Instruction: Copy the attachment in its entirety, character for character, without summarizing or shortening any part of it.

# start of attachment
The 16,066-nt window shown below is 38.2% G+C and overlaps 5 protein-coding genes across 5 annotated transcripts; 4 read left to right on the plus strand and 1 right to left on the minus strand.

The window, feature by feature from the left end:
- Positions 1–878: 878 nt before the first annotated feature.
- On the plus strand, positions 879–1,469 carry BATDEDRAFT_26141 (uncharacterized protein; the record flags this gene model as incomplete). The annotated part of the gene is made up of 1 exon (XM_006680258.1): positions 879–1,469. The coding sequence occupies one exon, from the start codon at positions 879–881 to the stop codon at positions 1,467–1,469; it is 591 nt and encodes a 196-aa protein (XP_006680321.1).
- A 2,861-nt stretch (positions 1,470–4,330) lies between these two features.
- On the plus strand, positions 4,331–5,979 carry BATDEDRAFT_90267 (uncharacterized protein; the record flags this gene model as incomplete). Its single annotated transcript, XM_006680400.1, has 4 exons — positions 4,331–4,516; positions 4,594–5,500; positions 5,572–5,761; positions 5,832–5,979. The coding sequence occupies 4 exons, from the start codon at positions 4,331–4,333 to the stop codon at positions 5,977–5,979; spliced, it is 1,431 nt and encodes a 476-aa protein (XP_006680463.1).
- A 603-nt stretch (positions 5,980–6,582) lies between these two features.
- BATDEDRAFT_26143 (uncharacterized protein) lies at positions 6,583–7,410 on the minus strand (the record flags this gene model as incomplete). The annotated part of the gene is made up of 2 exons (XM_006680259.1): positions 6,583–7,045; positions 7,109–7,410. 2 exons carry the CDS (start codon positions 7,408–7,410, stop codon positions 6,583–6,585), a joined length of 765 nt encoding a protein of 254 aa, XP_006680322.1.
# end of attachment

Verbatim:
The 16,066-nt window shown below is 38.2% G+C and overlaps 5 protein-coding genes across 5 annotated transcripts; 4 read left to right on the plus strand and 1 right to left on the minus strand.

The window, feature by feature from the left end:
- Positions 1–878: 878 nt before the first annotated feature.
- On the plus strand, positions 879–1,469 carry BATDEDRAFT_26141 (uncharacterized protein; the record flags this gene model as incomplete). The annotated part of the gene is made up of 1 exon (XM_006680258.1): positions 879–1,469. The coding sequence occupies one exon, from the start codon at positions 879–881 to the stop codon at positions 1,467–1,469; it is 591 nt and encodes a 196-aa protein (XP_006680321.1).
- A 2,861-nt stretch (positions 1,470–4,330) lies between these two features.
- On the plus strand, positions 4,331–5,979 carry BATDEDRAFT_90267 (uncharacterized protein; the record flags this gene model as incomplete). Its single annotated transcript, XM_006680400.1, has 4 exons — positions 4,331–4,516; positions 4,594–5,500; positions 5,572–5,761; positions 5,832–5,979. The coding sequence occupies 4 exons, from the start codon at positions 4,331–4,333 to the stop codon at positions 5,977–5,979; spliced, it is 1,431 nt and encodes a 476-aa protein (XP_006680463.1).
- A 603-nt stretch (positions 5,980–6,582) lies between these two features.
- BATDEDRAFT_26143 (uncharacterized protein) lies at positions 6,583–7,410 on the minus strand (the record flags this gene model as incomplete). The annotated part of the gene is made up of 2 exons (XM_006680259.1): positions 6,583–7,045; positions 7,109–7,410. 2 exons carry the CDS (start codon positions 7,408–7,410, stop codon positions 6,583–6,585), a joined length of 765 nt encoding a protein of 254 aa, XP_006680322.1.